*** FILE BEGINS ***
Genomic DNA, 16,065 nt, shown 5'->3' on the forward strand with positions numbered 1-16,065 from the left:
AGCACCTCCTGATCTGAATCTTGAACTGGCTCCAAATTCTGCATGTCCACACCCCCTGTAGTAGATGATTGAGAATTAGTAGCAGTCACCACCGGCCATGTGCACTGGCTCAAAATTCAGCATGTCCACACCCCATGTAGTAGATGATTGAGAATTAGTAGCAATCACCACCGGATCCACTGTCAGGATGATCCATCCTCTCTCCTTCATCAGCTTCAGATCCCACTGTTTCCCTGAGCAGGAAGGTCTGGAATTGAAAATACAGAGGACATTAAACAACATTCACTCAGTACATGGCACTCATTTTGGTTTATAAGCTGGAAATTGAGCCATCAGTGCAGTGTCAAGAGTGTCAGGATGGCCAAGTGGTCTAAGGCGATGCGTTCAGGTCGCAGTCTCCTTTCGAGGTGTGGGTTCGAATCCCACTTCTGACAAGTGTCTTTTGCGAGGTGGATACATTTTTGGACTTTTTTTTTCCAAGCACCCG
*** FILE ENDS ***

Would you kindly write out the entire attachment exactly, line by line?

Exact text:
Genomic DNA, 16,065 nt, shown 5'->3' on the forward strand with positions numbered 1-16,065 from the left:
AGCACCTCCTGATCTGAATCTTGAACTGGCTCCAAATTCTGCATGTCCACACCCCCTGTAGTAGATGATTGAGAATTAGTAGCAGTCACCACCGGCCATGTGCACTGGCTCAAAATTCAGCATGTCCACACCCCATGTAGTAGATGATTGAGAATTAGTAGCAATCACCACCGGATCCACTGTCAGGATGATCCATCCTCTCTCCTTCATCAGCTTCAGATCCCACTGTTTCCCTGAGCAGGAAGGTCTGGAATTGAAAATACAGAGGACATTAAACAACATTCACTCAGTACATGGCACTCATTTTGGTTTATAAGCTGGAAATTGAGCCATCAGTGCAGTGTCAAGAGTGTCAGGATGGCCAAGTGGTCTAAGGCGATGCGTTCAGGTCGCAGTCTCCTTTCGAGGTGTGGGTTCGAATCCCACTTCTGACAAGTGTCTTTTGCGAGGTGGATACATTTTTGGACTTTTTTTTTCCAAGCACCCG